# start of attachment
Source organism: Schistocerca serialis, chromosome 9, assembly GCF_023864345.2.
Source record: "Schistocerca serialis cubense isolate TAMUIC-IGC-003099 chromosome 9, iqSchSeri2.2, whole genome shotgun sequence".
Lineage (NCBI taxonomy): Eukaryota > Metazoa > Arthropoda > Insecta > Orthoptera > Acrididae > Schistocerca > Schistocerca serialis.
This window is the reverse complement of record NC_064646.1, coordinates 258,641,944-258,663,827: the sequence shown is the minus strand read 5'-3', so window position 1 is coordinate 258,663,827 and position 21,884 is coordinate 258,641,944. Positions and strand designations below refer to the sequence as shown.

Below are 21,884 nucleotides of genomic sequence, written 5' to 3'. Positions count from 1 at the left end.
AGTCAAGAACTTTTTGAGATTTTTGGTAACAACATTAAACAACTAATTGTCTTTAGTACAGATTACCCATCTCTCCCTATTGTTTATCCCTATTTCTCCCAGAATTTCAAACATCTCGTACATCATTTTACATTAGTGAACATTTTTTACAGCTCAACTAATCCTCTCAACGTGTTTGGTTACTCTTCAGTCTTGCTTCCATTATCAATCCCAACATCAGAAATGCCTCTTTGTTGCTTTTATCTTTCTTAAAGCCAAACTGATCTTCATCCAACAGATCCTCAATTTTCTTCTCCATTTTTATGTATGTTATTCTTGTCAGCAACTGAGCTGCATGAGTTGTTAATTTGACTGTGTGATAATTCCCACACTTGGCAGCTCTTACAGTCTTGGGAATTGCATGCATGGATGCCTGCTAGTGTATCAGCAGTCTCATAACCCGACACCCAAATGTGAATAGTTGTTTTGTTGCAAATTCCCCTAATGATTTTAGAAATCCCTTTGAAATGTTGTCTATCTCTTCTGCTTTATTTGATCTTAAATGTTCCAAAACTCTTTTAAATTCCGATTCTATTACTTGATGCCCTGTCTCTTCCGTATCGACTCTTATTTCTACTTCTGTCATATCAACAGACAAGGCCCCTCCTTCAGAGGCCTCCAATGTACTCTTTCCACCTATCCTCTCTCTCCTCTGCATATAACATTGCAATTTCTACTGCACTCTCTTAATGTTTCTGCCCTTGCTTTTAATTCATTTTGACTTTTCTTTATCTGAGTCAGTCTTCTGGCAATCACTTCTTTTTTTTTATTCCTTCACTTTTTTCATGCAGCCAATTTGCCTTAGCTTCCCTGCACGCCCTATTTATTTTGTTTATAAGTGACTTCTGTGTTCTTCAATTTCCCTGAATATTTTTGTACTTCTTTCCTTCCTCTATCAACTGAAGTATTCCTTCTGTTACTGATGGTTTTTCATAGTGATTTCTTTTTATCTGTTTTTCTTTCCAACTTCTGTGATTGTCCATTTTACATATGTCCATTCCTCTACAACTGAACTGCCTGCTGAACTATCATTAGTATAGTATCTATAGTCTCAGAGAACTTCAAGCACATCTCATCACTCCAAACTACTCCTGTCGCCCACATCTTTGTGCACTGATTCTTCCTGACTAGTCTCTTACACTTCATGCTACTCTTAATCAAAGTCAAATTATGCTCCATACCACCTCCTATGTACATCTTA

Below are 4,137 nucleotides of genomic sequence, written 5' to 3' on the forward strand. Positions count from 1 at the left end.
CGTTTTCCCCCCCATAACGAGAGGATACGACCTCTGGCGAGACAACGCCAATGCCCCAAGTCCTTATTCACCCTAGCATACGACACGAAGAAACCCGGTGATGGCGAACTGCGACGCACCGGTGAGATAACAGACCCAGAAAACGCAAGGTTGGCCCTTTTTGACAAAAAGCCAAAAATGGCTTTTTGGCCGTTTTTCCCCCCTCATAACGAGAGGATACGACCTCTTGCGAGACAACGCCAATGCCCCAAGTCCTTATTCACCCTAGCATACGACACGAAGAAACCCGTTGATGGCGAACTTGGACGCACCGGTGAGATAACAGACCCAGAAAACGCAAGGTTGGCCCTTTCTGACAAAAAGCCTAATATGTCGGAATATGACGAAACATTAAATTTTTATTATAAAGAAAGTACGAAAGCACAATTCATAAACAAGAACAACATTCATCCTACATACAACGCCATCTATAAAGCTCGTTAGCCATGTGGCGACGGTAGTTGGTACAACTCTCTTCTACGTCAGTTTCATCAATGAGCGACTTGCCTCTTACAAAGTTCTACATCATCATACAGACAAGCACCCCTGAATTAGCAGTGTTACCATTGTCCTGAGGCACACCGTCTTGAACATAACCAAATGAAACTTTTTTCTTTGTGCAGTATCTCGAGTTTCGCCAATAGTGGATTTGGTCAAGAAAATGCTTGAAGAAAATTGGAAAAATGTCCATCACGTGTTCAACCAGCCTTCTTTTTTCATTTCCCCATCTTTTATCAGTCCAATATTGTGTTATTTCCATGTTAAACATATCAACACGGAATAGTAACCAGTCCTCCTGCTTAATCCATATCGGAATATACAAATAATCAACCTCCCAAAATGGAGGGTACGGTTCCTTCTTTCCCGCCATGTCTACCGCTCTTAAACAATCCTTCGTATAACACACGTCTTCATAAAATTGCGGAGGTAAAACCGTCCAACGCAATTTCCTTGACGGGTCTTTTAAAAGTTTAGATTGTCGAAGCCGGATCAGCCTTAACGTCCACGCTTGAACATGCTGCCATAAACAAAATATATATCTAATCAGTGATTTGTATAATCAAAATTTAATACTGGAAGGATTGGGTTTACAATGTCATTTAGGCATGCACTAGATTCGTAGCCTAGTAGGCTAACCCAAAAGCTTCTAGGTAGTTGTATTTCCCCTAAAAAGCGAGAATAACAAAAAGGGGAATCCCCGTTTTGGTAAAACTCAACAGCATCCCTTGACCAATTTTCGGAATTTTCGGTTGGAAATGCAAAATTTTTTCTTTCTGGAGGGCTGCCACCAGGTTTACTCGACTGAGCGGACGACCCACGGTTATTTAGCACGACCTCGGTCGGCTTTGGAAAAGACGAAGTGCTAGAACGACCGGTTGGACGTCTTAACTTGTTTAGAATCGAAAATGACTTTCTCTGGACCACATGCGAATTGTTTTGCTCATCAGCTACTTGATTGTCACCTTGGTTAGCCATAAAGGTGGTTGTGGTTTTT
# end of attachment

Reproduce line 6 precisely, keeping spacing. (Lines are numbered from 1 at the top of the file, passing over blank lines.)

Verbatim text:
AGTCAAGAACTTTTTGAGATTTTTGGTAACAACATTAAACAACTAATTGTCTTTAGTACAGATTACCCATCTCTCCCTATTGTTTATCCCTATTTCTCCCAGAATTTCAAACATCTCGTACATCATTTTACATTAGTGAACATTTTTTACAGCTCAACTAATCCTCTCAACGTGTTTGGTTACTCTTCAGTCTTGCTTCCATTATCAATCCCAACATCAGAAATGCCTCTTTGTTGCTTTTATCTTTCTTAAAGCCAAACTGATCTTCATCCAACAGATCCTCAATTTTCTTCTCCATTTTTATGTATGTTATTCTTGTCAGCAACTGAGCTGCATGAGTTGTTAATTTGACTGTGTGATAATTCCCACACTTGGCAGCTCTTACAGTCTTGGGAATTGCATGCATGGATGCCTGCTAGTGTATCAGCAGTCTCATAACCCGACACCCAAATGTGAATAGTTGTTTTGTTGCAAATTCCCCTAATGATTTTAGAAATCCCTTTGAAATGTTGTCTATCTCTTCTGCTTTATTTGATCTTAAATGTTCCAAAACTCTTTTAAATTCCGATTCTATTACTTGATGCCCTGTCTCTTCCGTATCGACTCTTATTTCTACTTCTGTCATATCAACAGACAAGGCCCCTCCTTCAGAGGCCTCCAATGTACTCTTTCCACCTATCCTCTCTCTCCTCTGCATATAACATTGCAATTTCTACTGCACTCTCTTAATGTTTCTGCCCTTGCTTTTAATTCATTTTGACTTTTCTTTATCTGAGTCAGTCTTCTGGCAATCACTTCTTTTTTTTTATTCCTTCACTTTTTTCATGCAGCCAATTTGCCTTAGCTTCCCTGCACGCCCTATTTATTTTGTTTATAAGTGACTTCTGTGTTCTTCAATTTCCCTGAATATTTTTGTACTTCTTTCCTTCCTCTATCAACTGAAGTATTCCTTCTGTTACTGATGGTTTTTCATAGTGATTTCTTTTTATCTGTTTTTCTTTCCAACTTCTGTGATTGTCCATTTTACATATGTCCATTCCTCTACAACTGAACTGCCTGCTGAACTATCATTAGTATAGTATCTATAGTCTCAGAGAACTTCAAGCACATCTCATCACTCCAAACTACTCCTGTCGCCCACATCTTTGTGCACTGATTCTTCCTGACTAGTCTCTTACACTTCATGCTACTCTTAATCAAAGTCAAATTATGCTCCATACCACCTCCTATGTACATCTTA